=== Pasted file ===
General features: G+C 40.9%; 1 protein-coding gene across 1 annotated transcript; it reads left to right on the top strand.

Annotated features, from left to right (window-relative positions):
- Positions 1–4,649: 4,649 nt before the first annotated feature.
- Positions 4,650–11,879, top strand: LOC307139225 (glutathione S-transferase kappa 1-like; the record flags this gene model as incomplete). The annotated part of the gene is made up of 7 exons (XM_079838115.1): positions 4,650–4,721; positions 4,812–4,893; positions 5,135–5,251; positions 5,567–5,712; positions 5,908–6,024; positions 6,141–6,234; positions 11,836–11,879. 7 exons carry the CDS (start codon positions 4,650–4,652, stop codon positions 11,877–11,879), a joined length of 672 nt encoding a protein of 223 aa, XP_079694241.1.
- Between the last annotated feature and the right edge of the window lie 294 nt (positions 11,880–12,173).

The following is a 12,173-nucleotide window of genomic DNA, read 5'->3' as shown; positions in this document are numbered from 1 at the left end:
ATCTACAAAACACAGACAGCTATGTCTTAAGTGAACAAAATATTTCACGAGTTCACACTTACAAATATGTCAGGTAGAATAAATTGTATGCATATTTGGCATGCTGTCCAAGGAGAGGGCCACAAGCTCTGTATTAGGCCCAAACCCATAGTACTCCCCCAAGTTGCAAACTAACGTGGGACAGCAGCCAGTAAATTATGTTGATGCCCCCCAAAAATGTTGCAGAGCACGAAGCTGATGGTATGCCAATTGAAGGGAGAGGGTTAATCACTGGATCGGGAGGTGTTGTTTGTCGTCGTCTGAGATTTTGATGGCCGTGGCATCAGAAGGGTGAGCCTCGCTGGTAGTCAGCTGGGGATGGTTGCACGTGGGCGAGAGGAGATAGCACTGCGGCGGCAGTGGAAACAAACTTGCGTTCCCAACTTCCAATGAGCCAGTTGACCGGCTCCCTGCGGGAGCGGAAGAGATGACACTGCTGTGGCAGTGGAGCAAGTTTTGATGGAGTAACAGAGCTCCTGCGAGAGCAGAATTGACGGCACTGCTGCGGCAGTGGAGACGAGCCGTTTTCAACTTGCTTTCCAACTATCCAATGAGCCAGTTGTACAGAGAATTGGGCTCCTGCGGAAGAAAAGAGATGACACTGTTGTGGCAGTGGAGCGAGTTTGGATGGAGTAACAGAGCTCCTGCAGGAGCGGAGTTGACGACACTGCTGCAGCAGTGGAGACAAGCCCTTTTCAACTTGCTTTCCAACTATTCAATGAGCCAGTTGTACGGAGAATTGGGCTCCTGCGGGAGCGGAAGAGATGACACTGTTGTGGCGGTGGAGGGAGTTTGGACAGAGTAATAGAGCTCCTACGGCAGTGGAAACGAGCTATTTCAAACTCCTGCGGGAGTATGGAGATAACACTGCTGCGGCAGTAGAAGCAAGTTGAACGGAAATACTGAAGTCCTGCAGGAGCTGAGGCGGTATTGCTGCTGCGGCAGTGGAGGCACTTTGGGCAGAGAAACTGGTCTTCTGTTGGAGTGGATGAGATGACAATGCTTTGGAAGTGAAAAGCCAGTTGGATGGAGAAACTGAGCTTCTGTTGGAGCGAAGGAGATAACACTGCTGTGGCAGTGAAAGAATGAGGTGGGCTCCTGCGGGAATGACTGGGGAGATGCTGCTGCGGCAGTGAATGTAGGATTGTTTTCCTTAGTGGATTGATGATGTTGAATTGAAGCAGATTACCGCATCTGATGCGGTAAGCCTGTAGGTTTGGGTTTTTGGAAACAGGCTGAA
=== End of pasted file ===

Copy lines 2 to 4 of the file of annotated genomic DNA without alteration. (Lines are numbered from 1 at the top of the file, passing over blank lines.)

Annotated features, from left to right (window-relative positions):
- Positions 1–4,649: 4,649 nt before the first annotated feature.
- Positions 4,650–11,879, top strand: LOC307139225 (glutathione S-transferase kappa 1-like; the record flags this gene model as incomplete). The annotated part of the gene is made up of 7 exons (XM_079838115.1): positions 4,650–4,721; positions 4,812–4,893; positions 5,135–5,251; positions 5,567–5,712; positions 5,908–6,024; positions 6,141–6,234; positions 11,836–11,879. 7 exons carry the CDS (start codon positions 4,650–4,652, stop codon positions 11,877–11,879), a joined length of 672 nt encoding a protein of 223 aa, XP_079694241.1.